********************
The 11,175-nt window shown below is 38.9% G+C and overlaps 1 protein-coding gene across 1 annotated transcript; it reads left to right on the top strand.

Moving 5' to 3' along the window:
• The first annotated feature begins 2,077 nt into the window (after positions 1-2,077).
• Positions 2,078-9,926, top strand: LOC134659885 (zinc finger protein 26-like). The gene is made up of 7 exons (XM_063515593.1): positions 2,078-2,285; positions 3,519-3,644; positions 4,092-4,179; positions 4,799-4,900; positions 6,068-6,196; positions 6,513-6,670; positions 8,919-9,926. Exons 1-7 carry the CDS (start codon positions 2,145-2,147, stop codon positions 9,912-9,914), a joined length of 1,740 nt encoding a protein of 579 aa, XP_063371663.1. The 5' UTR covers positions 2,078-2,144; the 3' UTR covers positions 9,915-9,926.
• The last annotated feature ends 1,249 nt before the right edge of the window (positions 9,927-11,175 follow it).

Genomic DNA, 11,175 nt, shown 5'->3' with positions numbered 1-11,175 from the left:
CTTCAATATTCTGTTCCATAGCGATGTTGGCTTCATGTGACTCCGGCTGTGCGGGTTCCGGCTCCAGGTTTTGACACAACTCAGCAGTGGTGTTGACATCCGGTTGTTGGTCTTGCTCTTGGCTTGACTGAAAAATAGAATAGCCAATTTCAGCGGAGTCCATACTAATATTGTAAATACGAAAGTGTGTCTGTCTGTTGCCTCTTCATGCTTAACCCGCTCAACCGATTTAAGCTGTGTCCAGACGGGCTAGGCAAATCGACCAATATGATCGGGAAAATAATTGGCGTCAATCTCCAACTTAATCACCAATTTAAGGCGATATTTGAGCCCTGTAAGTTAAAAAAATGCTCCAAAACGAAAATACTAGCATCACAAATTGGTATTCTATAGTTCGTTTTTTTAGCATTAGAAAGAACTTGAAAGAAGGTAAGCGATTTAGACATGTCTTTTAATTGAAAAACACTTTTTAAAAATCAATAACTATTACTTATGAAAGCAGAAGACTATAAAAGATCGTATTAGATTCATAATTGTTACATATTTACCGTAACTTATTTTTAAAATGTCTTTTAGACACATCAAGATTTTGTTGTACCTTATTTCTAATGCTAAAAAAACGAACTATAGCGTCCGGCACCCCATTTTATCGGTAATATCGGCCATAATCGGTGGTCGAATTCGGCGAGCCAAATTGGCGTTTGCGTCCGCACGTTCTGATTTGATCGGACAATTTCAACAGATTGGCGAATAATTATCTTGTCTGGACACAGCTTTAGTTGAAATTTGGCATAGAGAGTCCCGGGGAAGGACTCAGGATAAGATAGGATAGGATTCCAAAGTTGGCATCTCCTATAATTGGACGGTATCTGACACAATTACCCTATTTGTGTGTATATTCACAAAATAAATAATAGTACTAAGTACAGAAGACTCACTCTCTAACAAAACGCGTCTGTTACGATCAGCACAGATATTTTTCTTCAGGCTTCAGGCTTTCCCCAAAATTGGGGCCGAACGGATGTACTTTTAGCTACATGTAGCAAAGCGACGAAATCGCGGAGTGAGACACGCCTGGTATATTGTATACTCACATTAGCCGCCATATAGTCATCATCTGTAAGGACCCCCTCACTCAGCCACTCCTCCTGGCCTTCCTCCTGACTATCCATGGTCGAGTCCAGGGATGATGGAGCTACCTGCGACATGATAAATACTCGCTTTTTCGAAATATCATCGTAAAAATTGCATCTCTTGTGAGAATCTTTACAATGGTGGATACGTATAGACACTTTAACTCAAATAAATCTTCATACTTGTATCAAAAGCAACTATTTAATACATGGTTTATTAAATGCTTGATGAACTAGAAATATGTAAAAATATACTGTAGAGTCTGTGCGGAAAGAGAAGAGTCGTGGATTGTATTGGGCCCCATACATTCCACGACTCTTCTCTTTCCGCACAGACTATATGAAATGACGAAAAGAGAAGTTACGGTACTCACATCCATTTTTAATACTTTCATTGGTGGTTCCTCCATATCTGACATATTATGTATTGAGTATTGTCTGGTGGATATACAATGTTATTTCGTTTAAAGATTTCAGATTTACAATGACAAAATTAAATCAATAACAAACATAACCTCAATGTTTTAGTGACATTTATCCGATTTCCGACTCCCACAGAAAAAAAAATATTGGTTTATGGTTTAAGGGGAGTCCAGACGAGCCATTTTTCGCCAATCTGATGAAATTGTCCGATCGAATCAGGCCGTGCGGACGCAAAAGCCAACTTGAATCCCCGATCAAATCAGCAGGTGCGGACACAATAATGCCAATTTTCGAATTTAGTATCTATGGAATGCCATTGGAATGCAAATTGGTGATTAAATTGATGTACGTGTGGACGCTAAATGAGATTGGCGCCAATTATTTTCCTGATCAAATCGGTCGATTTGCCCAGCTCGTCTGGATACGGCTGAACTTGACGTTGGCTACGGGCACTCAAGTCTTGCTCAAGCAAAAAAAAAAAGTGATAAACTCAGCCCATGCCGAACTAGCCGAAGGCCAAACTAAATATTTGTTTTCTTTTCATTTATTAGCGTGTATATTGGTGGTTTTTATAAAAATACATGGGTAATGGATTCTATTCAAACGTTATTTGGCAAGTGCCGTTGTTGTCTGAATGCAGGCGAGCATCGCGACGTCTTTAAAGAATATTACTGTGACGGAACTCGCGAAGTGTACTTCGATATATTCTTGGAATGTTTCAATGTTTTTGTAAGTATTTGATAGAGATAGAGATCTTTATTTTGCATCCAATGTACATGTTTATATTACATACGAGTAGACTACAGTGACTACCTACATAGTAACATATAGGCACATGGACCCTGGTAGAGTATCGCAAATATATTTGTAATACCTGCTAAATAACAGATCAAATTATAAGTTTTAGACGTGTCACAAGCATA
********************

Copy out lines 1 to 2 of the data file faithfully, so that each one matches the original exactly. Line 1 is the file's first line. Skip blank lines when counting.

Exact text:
The 11,175-nt window shown below is 38.9% G+C and overlaps 1 protein-coding gene across 1 annotated transcript; it reads left to right on the top strand.

Moving 5' to 3' along the window: